0 votes
by (120 points)
I am new to  twine. I have created a Twine2 Game in Harlowe with an extensive inventory type of system. That system is based on datamaps. I have tried to create an option to Save the game using the save and load game macros. However, it does not seem to store the values in the datamaps.

 

For example: if I had picked up a Gun and in the datamap have marked (set: $Gun's isCarried to true) and then save. When the save is loaded, it does not seem to recognize that $Gun's isCarried to true.

I am looking for some advice or direction from someone who has created a twine game in Harlowe with datamaps and has successfully created a Save and Load game option for that twine story.

 

Not sure it matters, but I use twine that has been downloaded to my computer and has the graybox icon.

2 Answers

+1 vote
by (154k points)

This issue is caused by a bug in how Halrowe's (load:) macro deserialises Data-map (Javascript Map) objects that are contains in past moments of History, it incorrectly converts the Map objects into Javascript Array objects. This results in errors when you try to access the named elements of the original Map objects.

I strongly suggest you create a new issue on the Harlowe project's repository about this bug.

WARNING: The following background information has been simplified, so while it is conceptually correct it isn't 100% technically correct.

Lets assume you have a story project containing the following three passage.

1. Your story's startup tagged special Passage.

(set: $Gun to (datamap: "isCarried", false))

2. Your story's starting point Passage, I named mine "First"

original isCarried: (print: $Gun's isCarried)

(set: $Gun's isCarried to true)\
current isCarried: (print: $Gun's isCarried)

(link: "save")[(save-game: "Slot isCarried")]

(link: "load")[(load-game: "Slot isCarried")]

[[Second]]

3. The "Second" Passage.

current isCarried: (print: $Gun's isCarried)

(link: "save")[(save-game: "Slot isCarried")]

(link: "load")[(load-game: "Slot isCarried")]

If you used some Javascript to hack into the Harlowe engine you would learn that it has an internal variable named variables, and that this variable is used to store the current values of all story variables referenced by the current Passage. (and indirectly all previous passages in History)

If you looked the value of variables just after the startup tagged Passage was executed it would look something like the following.

<Object> {
	Gun: <Map> [
		0: {
			key:	"isCarried",
			value:	false
		}
	],
	__proto__: <Object> []
}

note: the __proto__ property in the above example has special meaning in Javascript, it is a reference to the objects Parent definition and this will become important later on. Currently it is referencing the definition of an empty Javascript Generic Object.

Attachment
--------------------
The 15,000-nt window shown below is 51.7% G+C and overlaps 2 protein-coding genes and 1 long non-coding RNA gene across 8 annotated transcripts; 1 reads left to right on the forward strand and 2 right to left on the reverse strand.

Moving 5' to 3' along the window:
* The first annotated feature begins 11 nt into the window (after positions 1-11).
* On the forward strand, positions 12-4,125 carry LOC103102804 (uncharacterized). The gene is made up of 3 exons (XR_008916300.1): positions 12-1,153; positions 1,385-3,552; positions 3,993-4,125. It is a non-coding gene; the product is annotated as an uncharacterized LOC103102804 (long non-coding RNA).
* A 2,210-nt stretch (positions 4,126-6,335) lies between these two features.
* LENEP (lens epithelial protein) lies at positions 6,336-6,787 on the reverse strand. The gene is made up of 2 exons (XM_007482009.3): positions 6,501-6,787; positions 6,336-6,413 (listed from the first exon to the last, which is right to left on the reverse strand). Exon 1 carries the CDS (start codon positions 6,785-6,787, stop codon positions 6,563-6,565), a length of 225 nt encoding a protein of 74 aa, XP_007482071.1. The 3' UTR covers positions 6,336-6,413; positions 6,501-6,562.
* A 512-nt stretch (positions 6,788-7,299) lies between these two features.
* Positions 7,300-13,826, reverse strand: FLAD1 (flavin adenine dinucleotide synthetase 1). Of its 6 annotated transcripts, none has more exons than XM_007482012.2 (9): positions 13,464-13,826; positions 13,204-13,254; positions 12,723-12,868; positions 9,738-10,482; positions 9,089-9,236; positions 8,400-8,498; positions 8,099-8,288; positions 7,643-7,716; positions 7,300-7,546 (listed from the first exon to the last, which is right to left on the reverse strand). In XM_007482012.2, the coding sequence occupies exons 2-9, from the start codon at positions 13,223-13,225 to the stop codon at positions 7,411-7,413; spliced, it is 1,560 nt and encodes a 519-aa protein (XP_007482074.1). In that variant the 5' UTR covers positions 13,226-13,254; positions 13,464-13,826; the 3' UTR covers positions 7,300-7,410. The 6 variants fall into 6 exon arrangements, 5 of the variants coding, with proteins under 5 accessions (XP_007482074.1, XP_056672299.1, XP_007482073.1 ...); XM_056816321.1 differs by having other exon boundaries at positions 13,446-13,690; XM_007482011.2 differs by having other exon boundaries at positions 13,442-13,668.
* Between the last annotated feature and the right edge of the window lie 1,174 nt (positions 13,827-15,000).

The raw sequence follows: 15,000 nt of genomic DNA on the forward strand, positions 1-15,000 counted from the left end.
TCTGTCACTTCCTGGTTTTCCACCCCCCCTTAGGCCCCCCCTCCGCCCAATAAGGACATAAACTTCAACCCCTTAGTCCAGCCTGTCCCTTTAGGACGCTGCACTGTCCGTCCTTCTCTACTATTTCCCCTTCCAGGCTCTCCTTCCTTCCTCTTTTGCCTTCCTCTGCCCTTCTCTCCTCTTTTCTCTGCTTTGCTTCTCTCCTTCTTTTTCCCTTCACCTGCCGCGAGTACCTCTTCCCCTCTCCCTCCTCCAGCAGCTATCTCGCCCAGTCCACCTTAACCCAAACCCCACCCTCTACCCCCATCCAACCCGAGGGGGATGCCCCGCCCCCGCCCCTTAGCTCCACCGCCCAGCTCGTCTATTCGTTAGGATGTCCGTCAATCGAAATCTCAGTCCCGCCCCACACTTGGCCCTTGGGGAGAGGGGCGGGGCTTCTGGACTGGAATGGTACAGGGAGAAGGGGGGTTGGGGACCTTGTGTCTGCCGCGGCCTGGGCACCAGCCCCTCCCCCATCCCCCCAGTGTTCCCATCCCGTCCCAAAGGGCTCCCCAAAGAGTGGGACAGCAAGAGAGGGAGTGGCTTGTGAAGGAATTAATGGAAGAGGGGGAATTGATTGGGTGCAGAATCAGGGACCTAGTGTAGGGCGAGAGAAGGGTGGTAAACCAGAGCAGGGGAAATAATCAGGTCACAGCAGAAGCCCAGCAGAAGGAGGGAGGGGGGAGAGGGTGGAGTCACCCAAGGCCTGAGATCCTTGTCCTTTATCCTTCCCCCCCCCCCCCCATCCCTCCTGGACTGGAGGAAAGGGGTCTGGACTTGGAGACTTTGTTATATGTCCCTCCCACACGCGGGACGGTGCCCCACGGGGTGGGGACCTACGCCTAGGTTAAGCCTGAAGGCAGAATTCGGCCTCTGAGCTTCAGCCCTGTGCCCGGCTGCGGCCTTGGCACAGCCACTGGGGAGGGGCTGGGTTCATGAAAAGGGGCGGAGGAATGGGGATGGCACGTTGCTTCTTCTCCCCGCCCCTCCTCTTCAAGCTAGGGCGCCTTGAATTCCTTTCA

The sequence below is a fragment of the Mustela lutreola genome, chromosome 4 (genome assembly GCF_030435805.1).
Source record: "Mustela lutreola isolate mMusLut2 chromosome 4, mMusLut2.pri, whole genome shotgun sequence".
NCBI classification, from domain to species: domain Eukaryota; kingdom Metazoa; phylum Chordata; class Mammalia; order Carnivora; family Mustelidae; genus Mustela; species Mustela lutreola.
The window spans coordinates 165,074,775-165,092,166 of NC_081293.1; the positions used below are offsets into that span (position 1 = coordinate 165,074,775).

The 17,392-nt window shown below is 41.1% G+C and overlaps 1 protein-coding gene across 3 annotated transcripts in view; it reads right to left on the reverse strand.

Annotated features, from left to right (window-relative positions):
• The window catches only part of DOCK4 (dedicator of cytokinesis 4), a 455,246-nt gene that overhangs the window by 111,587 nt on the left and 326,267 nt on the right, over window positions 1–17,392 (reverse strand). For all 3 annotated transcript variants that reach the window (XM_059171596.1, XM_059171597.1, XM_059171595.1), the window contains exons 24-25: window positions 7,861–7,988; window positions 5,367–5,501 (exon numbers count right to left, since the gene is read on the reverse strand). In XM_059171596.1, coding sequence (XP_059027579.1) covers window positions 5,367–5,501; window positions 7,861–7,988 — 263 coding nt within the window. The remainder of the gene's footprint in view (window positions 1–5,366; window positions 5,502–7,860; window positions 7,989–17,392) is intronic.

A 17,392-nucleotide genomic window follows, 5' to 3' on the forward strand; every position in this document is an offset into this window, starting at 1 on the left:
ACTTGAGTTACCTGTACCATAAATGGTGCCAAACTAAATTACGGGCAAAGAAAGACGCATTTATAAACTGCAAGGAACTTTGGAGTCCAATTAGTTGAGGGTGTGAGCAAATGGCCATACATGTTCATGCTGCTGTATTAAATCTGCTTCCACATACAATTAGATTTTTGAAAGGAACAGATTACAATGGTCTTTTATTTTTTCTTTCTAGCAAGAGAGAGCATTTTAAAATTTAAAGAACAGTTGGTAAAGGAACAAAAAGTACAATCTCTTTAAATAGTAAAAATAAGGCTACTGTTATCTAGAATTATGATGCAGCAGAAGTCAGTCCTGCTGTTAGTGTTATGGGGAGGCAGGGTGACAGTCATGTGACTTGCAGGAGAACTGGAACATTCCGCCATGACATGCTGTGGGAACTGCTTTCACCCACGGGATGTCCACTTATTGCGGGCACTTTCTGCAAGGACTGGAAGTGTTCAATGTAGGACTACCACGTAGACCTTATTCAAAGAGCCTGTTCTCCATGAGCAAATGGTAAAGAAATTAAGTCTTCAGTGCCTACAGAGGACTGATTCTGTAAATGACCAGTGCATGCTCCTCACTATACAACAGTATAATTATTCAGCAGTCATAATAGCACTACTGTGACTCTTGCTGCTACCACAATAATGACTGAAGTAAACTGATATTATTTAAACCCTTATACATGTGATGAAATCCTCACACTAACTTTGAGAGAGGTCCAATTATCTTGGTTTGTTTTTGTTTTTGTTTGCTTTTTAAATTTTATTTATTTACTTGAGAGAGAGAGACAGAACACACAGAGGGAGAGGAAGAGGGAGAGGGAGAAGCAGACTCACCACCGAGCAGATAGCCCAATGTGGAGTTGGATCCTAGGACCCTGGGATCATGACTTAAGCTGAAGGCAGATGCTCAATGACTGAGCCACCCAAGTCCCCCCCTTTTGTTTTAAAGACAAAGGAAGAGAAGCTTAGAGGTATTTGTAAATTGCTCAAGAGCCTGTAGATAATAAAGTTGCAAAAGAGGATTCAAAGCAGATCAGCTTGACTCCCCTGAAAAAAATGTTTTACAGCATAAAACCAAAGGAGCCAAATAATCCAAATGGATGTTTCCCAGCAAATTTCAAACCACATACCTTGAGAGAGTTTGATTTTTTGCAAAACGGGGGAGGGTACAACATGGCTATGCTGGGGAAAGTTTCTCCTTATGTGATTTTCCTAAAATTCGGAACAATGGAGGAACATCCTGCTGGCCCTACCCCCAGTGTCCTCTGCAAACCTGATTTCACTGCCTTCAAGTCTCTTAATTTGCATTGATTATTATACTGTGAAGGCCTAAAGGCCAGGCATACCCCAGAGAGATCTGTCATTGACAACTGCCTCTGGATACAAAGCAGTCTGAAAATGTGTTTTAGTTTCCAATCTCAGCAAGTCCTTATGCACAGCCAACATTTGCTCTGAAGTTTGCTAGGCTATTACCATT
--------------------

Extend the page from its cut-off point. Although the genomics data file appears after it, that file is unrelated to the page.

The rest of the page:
If you looked at the value just after the isCarried property of the $Gun story variable was changed it would be.

<Object> {
	Gun: <Map> [
		0: {
			key:	"isCarried",
			value:	true
		}
	],
	__proto__: <Object> []
}

If you look at the value after doing a Save and Load while still viewing the "First" passage then it would still look the same as the above example, you will also notice that the Gun property stills has a data type of Map.

If you move to the "Second" Passage and then look at the value you will notice that it's structure has changed to the following.

<Object> {

	__proto__: <Object> {
		Gun: <Map> [
			0: {
				key:	"isCarried",
				value:	true
			}
		],
		__proto__: <Object> []
	}
}

note: The value of the variables variable has been replaced with a new empty Object, and the properties of the  original Object referenced by the variables variable has been assigned as properties of the new Object's __proto__ property. This creates a parent / child relationship between the original Object and the new Object, and this is how Harlowe's variable History system works. You will notice that the Gun property stills has a data type of Map.

If you did a Load while viewing the "Second" Passage you would be automatically returned to the "First" Passage and you would notice that the value of variables is reverted back to the original structure like so due to History being rolled back one step.

<Object> {
	Gun: <Map> [
		0: {
			key:	"isCarried",
			value:	false
		}
	],
	__proto__: <Object> []
}

If you moved to the "Second" Passage again and this time did a Save & Load while viewing the "Second" Passage the value of variables would look like the following.

<Object> {

	__proto__: <Object> {
		Gun: <Array> [
			0: {
				key:	"isCarried",
				value:	true
			}
		],
		__proto__: <Object> []
	}
}

... and if you look closely you will notice that the data type of the Gun property is now Array and not Map, and that change in data type is what is causing all the issues.

0 votes
by (1.6k points)
My experience is that saving and loading does mince datamaps if you're testing within the downloaded Twine application -- but functions correctly if you publish the game to a file and run it in a browser.
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